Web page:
Businesses, insurers want federal backstop to interruption insurance
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Brick-and-mortar retailers are fighting for survival in this pandemic economy, and some just aren’t making it.
On Thursday, Century 21 Stores, a clothing chain mostly in the Northeast, filed for Chapter 11 bankruptcy. The company said the pandemic played a role, but it also blamed its insurance company.
Century 21 didn’t mince words, saying its insurers had “turned their backs on us at this most critical time.” The company says that despite having business interruption insurance, when business was interrupted due to COVID-19, claims weren’t paid out.
In this case, like many others around the country, insurers say they don’t have to.
“The insurance industry charges for a policy based on the risks,” said Loretta Worters, vice president of media relations at the Insurance Information Institute, which represents the industry. “Now, because it’s a pandemic, it was never taken into the the rates when an insurance company provided that kind of coverage. So if you’re not paying for that, imagine the amount of loss the insurance industry would pay.”
In court fights all over the country, the industry is pointing to clauses and exclusions in contracts arguing the industry isn’t obligated to, nor can afford to, absorb the pandemic losses.
In the meantime, business owners are wondering what use their insurance is.
“And then you’ll also see a lot of folks are getting renewal notices for their policies for next year, and a lot of them, their rates are going up,” said Davis Senseman, a lawyer working with the small business advocacy group Main Street Alliance. “In some cases to 300%,” Senseman said. “So it’s understandable that small business owners are saying, ‘Wait a minute, if the industry didn’t pay out because of these exclusions, why are the rates going up?'”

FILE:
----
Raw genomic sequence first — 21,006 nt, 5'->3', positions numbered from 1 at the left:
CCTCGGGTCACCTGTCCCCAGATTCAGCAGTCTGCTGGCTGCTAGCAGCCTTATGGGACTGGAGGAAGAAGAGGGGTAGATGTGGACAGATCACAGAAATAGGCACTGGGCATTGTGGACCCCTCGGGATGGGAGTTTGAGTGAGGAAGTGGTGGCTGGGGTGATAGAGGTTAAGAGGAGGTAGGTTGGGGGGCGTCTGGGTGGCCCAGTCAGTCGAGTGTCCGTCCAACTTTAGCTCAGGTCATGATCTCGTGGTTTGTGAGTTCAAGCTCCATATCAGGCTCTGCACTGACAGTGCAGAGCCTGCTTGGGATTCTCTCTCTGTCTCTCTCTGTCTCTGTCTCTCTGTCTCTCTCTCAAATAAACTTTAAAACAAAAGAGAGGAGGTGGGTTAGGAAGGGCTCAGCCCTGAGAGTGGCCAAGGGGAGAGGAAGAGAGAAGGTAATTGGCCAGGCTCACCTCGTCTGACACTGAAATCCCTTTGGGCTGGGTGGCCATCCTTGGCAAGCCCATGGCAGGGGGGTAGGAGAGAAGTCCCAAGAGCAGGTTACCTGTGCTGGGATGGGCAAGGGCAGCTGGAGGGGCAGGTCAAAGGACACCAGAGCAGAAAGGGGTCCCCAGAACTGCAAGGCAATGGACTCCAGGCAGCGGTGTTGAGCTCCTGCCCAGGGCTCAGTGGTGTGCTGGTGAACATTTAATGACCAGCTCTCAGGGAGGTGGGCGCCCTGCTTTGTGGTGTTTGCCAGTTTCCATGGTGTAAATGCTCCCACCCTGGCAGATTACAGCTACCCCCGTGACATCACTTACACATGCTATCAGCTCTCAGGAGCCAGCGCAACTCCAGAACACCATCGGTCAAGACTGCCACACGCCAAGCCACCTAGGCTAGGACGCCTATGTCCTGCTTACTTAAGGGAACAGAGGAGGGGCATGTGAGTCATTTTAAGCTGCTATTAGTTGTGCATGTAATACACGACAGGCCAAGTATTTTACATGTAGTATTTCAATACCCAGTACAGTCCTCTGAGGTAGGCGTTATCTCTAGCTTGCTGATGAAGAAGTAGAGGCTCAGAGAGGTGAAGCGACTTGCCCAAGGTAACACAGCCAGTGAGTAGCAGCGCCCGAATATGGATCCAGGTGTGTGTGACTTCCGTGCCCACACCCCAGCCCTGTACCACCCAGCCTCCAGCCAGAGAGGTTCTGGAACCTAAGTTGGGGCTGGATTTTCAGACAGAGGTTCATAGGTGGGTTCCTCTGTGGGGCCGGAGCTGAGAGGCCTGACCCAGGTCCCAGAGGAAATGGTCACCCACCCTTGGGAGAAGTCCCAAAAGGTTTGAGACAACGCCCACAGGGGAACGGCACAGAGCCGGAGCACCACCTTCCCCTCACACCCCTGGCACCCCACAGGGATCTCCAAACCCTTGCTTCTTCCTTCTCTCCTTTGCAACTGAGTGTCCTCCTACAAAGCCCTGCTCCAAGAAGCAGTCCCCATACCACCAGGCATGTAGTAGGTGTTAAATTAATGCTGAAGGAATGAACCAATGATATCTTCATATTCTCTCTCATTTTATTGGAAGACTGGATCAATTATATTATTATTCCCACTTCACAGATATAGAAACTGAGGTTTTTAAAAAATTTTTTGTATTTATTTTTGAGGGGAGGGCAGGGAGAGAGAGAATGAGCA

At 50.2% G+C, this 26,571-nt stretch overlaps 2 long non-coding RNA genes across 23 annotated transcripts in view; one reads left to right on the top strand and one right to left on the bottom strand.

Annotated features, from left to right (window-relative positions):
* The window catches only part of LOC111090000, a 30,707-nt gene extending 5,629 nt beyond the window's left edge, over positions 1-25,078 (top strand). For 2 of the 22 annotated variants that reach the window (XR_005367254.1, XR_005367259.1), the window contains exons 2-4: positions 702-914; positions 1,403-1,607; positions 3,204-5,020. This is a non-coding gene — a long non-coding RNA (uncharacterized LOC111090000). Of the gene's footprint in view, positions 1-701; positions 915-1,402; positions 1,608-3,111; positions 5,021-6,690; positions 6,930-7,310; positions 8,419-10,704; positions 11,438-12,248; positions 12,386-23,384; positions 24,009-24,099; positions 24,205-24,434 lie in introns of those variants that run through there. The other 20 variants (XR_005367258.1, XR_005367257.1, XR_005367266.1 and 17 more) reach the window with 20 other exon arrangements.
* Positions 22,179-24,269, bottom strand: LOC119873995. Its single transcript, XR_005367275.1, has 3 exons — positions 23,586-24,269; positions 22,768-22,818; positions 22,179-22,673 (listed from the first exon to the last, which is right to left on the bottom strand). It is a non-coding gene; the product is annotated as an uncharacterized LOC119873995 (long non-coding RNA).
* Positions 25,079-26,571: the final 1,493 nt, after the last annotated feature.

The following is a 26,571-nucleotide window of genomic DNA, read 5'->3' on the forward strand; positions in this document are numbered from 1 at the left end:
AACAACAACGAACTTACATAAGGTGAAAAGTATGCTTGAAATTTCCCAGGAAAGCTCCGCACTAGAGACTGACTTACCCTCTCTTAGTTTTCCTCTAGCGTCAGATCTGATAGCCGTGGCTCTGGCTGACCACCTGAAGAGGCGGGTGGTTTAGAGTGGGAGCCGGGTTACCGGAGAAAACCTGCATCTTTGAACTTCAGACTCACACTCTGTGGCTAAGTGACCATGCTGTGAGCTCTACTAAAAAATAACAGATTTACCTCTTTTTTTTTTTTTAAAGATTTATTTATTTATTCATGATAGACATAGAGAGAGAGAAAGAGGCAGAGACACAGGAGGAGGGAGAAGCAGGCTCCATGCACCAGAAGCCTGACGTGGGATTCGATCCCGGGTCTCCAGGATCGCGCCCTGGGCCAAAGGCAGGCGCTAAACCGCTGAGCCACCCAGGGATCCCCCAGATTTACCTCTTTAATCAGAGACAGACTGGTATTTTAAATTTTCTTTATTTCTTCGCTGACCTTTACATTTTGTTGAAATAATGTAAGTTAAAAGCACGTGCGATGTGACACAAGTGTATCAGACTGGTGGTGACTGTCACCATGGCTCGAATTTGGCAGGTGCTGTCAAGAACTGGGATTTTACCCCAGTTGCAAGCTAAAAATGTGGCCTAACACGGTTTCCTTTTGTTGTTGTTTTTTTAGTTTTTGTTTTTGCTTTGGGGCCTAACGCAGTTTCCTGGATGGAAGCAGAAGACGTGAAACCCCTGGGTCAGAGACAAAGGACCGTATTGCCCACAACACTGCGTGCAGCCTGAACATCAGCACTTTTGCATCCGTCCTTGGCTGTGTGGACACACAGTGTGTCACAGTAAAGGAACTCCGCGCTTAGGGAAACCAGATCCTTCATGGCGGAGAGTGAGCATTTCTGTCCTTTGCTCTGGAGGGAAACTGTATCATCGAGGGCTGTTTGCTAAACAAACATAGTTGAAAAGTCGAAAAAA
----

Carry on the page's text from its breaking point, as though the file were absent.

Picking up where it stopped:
Both insurance companies and business organizations are lobbying Congress for a fix. Leon Buck, vice president of government relations, banking and financial services at the National Retail Federation, said insurers need a federal backstop, using the program developed after 9/11 as a model.
“What it speaks to is if there’s another terrorism event, than the insurance companies will cover a portion and the federal government will cover the majority of the costs,” Buck said. “And that’s key, because after 9/11, no one was able to get insurance.”
Century 21 noted that its insurers did help it recoup losses in New York after 9/11, but the pandemic was the crisis it could not survive.
COVID-19 Economy FAQs
What’s the outlook for vaccine supply?
Chief executives of America’s COVID-19 vaccine makers promised in congressional testimony to deliver the doses promised to the U.S. government by summer. The projections of confidence come after months of supply chain challenges and companies falling short of year-end projections for 2020. What changed? In part, drugmakers that normally compete are now actually helping one another. This has helped solve several supply chain issues, but not all of them.
How has the pandemic changed scientific research?
Over the past year, while some scientists turned their attention to COVID-19 and creating vaccines to fight it, most others had to pause their research — and re-imagine how to do it. Social distancing, limited lab capacity — “It’s less fun, I have to say. Like, for me the big part of the science is discussing the science with other people, getting excited about projects,” said Isabella Rauch, an immunologist at Oregon Health & Science University in Portland. Funding is also a big question for many.
What happened to all of the hazard pay essential workers were getting at the beginning of the pandemic?
Almost a year ago, when the pandemic began, essential workers were hailed as heroes. Back then, many companies gave hazard pay, an extra $2 or so per hour, for coming in to work. That quietly went away for most of them last summer. Without federal action, it’s mostly been up to local governments to create programs and mandates. They’ve helped compensate front-line workers, but they haven’t been perfect. “The solutions are small. They’re piecemeal,” said Molly Kinder at the Brookings Institution’s Metropolitan Policy Program. “You’re seeing these innovative pop-ups because we have failed overall to do something systematically.”
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